In recent years, U.S. Customs and Border Patrol (CBP) have cast themselves into a humanitarian role, presenting themselves as an organization that is ultimately concerned with the wellbeing and safety of undocumented migrants who undertake the dangerous journey of crossing the U.S.-Mexico border. However, non-governmental organizations (NGOs) are of the opinion that this humanitarianism is hollow given that CBP ultimately enforces prevention through deterrence, a prevention strategy that deters migrants to the dangerous terrain of the Sonoran Desert and is believed to have caused in numerous migrant deaths. In this essay, I explore the contradictions inherent in CBP’s supposed mandate of both protection and policing, exploring how the actions of the organization contradict their presentation as benevolent. I examine the CBP’s public mandate and actions, along with literature regarding the criminalization of humanitarian NGOs and the regulation of migrant bodies through the care the CBP provides. Finally, I argue that CBP’s humanitarianism acts as a moral alibi for migrant deaths due to government policy regarding undocumented migrants, providing the organization an opportunity to divert attention from migrant deaths to the benevolent work of the organization.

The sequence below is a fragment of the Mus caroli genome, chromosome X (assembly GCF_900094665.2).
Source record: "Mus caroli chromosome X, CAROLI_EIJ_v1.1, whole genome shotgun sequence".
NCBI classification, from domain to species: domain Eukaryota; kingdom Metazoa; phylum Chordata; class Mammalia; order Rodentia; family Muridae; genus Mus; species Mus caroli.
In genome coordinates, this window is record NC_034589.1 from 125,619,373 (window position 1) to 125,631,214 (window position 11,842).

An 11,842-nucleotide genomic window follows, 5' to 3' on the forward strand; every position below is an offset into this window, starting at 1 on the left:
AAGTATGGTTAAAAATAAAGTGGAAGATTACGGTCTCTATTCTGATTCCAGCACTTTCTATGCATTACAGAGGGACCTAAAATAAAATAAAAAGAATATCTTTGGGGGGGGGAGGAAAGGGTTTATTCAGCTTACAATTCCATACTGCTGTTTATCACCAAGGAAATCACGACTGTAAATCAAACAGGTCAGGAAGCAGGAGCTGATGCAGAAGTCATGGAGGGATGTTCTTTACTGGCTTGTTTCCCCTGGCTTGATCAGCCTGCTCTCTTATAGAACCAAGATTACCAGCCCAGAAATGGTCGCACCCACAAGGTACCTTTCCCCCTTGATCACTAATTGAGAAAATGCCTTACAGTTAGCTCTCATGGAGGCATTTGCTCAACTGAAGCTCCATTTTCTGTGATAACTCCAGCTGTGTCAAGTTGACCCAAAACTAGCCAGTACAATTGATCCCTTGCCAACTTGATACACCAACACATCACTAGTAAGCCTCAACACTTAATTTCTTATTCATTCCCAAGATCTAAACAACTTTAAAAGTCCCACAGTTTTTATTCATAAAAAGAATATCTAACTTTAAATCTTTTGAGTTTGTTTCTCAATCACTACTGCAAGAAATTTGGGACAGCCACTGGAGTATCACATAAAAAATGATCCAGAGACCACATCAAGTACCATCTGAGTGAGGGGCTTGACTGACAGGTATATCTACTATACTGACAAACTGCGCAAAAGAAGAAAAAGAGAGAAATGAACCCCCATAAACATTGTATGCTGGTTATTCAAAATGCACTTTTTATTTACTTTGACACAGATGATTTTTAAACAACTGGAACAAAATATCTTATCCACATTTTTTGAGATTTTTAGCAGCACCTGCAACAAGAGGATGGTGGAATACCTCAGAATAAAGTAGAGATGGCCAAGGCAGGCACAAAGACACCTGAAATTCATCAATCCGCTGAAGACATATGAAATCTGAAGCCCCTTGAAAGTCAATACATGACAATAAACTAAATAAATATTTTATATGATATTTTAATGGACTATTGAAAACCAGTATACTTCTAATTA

Clarke, Layne, "Humanitarianism as a Moral Alibi at the U.S.-Mexico Border" (2018). 2018 Undergraduate Awards. 12.